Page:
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We Need Female Entrepreneurs To Overcome The ‘She-cession’

By Kawal Preet | First published: November 19, 2020    Updated: March 15, 2022

Working women and female SMEs have been hard-hit by the pandemic. 3 steps can help ensure COVID-19 doesn’t reverse the progress we’ve made in gender equality so far.

There’s little doubt the COVID-19 downturn has adversely affected women, many of them in small businesses and start-ups across our region. The pandemic had a near-immediate effect on women. And as it continues to unfold, we’re yet to see the full, long-term impact. Women’s jobs remain almost twice as vulnerable as men’s in this pandemic, due to shouldering the burden for increased childcare or distance learning.

COVID-19 might have turned back the clock on women’s workforce participation and entrepreneurship - but the truth is many new ideas and businesses are being created, too. Workplace flexibility has created more diverse talent pools and new opportunities for women-led businesses. It also accelerated digital adoption and greater use of technology by women. In fact, these tumultuous times could provide the greatest opportunity for innovation-led growth we’ve had in decades.
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During times of continued challenge and ongoing change, we must snap into action. We have to ensure support for small business is targeted and gender-responsive. Our response must account for the unique challenges faced by female-owned businesses. We must make sure no one is left behind.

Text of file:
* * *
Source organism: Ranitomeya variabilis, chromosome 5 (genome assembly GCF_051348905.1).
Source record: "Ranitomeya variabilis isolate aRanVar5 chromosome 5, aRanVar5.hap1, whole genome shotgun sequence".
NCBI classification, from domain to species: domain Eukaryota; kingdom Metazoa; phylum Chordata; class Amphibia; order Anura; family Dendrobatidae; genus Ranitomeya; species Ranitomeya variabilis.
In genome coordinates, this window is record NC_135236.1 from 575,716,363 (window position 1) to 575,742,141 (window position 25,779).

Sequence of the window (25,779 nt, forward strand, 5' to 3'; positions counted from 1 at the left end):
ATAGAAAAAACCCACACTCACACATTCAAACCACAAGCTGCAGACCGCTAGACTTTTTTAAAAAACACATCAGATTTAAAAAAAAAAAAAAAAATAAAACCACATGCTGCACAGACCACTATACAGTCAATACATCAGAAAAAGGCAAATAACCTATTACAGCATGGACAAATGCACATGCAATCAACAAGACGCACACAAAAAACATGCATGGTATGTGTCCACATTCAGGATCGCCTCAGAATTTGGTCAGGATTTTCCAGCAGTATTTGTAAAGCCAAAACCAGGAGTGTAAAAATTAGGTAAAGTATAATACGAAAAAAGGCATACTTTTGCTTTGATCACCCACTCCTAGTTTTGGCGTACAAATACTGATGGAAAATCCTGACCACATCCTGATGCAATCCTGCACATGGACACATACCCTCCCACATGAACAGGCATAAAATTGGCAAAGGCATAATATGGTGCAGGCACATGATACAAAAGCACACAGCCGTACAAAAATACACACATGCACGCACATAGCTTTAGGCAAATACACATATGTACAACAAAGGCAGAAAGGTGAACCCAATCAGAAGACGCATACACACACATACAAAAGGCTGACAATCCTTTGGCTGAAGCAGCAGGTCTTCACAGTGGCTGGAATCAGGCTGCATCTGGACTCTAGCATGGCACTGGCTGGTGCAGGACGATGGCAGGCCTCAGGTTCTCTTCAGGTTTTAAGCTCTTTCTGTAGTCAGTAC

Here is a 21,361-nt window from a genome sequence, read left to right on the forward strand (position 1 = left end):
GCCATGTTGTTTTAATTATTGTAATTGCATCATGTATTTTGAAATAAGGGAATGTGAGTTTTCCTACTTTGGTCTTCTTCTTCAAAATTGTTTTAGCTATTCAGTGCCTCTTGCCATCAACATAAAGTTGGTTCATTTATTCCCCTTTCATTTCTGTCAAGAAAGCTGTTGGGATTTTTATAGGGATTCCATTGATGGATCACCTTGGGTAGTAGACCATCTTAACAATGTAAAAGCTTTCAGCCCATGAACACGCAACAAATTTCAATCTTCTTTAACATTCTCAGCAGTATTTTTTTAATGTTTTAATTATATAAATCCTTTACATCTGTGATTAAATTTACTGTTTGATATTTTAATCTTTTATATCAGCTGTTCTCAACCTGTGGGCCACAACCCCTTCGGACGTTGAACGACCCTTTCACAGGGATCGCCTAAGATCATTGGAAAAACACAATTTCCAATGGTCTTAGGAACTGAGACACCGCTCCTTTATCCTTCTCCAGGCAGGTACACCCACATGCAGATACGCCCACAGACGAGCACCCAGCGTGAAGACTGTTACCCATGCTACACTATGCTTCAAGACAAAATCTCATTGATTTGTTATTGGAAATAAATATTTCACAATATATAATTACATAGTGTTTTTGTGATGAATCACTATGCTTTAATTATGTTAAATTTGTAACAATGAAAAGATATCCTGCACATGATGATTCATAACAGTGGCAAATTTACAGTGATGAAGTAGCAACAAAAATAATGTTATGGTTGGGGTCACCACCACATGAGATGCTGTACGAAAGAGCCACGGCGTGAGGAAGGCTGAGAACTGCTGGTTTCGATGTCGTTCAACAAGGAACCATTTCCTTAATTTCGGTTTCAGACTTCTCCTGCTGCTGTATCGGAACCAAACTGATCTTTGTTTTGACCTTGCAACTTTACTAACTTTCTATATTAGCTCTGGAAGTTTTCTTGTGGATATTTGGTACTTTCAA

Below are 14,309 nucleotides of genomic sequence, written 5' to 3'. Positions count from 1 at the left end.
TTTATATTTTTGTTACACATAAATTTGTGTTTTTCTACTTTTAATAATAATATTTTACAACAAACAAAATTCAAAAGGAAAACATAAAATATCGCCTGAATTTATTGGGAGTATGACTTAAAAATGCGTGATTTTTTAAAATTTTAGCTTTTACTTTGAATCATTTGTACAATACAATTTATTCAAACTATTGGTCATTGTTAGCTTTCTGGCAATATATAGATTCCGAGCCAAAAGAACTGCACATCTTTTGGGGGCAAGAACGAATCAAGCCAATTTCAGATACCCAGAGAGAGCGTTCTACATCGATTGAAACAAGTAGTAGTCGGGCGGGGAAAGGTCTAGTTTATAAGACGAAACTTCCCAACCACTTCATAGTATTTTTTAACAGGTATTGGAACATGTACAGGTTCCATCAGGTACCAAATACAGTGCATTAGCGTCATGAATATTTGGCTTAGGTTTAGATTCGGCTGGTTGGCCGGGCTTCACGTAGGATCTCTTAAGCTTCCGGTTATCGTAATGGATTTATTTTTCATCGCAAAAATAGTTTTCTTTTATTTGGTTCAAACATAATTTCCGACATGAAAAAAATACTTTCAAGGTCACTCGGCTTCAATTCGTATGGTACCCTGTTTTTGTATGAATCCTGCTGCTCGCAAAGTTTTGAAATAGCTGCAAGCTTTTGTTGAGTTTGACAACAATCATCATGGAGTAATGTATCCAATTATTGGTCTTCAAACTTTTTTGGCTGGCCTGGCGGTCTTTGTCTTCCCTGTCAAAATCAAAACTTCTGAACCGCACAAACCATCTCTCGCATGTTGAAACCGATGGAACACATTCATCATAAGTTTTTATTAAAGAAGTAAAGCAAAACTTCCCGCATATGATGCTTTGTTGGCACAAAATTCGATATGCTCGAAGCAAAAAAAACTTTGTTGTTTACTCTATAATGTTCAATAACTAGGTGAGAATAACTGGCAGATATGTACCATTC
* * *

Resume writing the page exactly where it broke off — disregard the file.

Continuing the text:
So how can we help entrepreneurs to not only stay in business, but thrive? These three basic steps can help female SMEs bounce back from the post-COVID ‘She-cession.’

1. Keep rebuilding - fast

When the pandemic broke, governments around the world injected financial stimulus into their economies to help businesses get back on the path to recovery. But the world has moved on in different ways. While regions like Europe, the USA, Australia and Singapore have put measures in place to return to near-normal, other markets like China, Hong Kong and Japan are still filled with businesses and livelihoods on pause due to ongoing distancing and prevention measures.

Recovery is not the same everywhere – and the economic downturn has taken its toll. More than 80% of female entrepreneurs in Asia-Pacific have been negatively impacted by COVID-19, with 77% selling fewer products and services. And as of last year, there were less women participating in the workforce than in 1988.
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Yet on the upside, if we promote the value of women-led business, and that of female entrepreneurs, we have the potential to transform economies. Start-ups and small to mid-sized businesses are the engines that keep our economies running.

2. Re-define business connectivity

That’s why the second step is to re-define what future start-ups look like to offer support women entrepreneurs need to thrive. For women to compete, we must reduce the internet user gender gap further, and leverage e-commerce to tap new markets. Women-owned businesses still have difficulty accessing the full potential of e-commerce. Globally, only 15% of firms that export are led by women.

Participating successfully in cross-border e-commerce requires strong connectivity in both logistics support and technology. Digital differentiation is absolutely critical for female entrepreneurs, and Asia is at the very centre of how we reimagine this transformation.